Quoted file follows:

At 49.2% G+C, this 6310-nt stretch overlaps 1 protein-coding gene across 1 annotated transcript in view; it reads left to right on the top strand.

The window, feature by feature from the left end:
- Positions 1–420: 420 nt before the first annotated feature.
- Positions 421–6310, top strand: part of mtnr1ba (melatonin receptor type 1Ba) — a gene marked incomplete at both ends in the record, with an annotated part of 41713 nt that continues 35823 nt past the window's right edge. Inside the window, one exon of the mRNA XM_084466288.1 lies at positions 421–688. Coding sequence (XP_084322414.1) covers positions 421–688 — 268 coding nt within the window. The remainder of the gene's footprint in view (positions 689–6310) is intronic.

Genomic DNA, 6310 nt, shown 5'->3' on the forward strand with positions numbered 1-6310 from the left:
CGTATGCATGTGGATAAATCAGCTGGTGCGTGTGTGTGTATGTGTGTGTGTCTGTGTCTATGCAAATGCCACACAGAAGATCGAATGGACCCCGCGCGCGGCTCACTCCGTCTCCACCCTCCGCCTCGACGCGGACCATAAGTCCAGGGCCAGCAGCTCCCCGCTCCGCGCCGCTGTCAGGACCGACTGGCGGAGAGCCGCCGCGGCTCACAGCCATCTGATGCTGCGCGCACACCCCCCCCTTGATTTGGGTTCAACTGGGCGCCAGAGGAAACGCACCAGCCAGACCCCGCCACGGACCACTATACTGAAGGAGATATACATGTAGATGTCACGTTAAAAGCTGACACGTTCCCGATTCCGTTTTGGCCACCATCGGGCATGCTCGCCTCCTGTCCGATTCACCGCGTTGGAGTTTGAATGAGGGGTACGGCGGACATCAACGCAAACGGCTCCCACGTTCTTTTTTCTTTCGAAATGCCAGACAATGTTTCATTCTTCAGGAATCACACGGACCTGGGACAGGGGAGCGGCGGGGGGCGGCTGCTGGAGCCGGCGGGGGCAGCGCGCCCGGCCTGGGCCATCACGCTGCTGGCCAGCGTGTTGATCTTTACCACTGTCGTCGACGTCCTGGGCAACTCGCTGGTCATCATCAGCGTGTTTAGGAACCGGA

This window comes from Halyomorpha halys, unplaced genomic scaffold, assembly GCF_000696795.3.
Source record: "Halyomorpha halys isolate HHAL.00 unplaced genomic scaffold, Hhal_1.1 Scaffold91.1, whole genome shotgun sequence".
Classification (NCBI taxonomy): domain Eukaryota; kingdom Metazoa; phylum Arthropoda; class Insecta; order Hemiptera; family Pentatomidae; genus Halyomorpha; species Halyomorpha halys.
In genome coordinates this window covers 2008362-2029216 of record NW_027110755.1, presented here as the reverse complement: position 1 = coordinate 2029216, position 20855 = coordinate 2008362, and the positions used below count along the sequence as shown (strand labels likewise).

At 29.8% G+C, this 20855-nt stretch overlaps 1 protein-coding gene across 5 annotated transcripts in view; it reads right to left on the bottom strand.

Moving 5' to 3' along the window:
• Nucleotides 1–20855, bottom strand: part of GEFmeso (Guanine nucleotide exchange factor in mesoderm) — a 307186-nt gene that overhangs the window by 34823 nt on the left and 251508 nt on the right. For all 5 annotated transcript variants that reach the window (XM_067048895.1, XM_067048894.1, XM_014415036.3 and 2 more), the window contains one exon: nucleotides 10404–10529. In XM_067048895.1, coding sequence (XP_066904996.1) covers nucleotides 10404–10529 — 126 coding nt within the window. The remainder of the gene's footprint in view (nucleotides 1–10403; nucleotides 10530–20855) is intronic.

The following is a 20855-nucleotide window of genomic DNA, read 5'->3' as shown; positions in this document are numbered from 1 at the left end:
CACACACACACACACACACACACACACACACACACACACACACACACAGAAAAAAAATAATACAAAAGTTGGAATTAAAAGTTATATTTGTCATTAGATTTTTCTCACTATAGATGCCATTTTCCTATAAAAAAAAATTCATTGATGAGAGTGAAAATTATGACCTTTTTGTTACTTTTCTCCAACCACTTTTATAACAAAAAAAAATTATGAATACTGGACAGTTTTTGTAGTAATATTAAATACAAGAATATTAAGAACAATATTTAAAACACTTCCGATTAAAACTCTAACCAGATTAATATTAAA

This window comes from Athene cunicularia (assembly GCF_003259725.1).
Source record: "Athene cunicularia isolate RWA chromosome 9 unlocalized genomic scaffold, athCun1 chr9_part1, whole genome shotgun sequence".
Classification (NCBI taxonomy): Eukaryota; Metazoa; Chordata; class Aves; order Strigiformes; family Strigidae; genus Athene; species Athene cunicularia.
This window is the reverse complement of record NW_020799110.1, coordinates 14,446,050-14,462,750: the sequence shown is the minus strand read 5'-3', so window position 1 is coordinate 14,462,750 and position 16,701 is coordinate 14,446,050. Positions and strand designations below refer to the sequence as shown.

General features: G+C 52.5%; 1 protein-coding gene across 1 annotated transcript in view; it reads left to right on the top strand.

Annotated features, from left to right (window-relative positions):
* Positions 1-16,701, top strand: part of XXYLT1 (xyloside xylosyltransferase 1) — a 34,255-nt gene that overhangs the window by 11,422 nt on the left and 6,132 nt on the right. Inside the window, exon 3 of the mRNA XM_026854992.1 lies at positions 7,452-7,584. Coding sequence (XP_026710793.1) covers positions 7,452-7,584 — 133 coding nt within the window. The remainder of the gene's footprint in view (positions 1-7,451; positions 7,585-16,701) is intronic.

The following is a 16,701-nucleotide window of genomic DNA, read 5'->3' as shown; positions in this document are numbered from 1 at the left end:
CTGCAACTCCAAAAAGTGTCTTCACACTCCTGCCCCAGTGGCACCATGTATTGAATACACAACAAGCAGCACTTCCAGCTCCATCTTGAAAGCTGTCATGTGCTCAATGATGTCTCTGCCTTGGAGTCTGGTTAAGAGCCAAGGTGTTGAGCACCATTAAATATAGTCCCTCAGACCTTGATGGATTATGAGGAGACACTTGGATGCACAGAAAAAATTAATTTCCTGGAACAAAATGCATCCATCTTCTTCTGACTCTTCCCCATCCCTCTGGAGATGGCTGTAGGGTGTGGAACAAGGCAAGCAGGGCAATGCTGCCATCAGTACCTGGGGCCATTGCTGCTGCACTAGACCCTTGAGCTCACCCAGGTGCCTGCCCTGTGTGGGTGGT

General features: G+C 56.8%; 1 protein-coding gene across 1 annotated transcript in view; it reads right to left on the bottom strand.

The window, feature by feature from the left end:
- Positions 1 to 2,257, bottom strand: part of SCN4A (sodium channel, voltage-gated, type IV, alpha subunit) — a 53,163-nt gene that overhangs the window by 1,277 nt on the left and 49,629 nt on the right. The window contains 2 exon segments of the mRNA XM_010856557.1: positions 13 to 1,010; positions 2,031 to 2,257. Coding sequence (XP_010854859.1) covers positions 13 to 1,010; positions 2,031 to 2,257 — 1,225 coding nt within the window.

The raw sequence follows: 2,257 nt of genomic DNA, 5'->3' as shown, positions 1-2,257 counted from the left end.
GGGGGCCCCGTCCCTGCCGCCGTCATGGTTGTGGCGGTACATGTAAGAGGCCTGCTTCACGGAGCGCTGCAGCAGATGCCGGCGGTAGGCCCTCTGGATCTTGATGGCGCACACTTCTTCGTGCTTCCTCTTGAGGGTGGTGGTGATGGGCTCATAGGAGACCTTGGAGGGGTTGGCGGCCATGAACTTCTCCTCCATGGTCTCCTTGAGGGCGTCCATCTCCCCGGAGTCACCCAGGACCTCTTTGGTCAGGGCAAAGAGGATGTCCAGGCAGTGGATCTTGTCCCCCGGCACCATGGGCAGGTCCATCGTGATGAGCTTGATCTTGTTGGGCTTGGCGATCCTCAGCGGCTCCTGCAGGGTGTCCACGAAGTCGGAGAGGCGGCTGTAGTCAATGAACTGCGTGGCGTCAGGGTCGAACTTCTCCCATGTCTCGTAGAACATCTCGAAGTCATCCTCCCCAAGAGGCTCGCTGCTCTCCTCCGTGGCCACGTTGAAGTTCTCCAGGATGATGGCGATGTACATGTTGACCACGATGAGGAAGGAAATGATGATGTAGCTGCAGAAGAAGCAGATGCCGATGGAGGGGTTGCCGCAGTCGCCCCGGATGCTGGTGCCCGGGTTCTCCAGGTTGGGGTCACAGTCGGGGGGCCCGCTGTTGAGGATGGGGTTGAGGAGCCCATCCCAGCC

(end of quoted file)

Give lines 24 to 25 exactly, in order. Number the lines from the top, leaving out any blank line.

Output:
CTGCAACTCCAAAAAGTGTCTTCACACTCCTGCCCCAGTGGCACCATGTATTGAATACACAACAAGCAGCACTTCCAGCTCCATCTTGAAAGCTGTCATGTGCTCAATGATGTCTCTGCCTTGGAGTCTGGTTAAGAGCCAAGGTGTTGAGCACCATTAAATATAGTCCCTCAGACCTTGATGGATTATGAGGAGACACTTGGATGCACAGAAAAAATTAATTTCCTGGAACAAAATGCATCCATCTTCTTCTGACTCTTCCCCATCCCTCTGGAGATGGCTGTAGGGTGTGGAACAAGGCAAGCAGGGCAATGCTGCCATCAGTACCTGGGGCCATTGCTGCTGCACTAGACCCTTGAGCTCACCCAGGTGCCTGCCCTGTGTGGGTGGT

General features: G+C 56.8%; 1 protein-coding gene across 1 annotated transcript in view; it reads right to left on the bottom strand.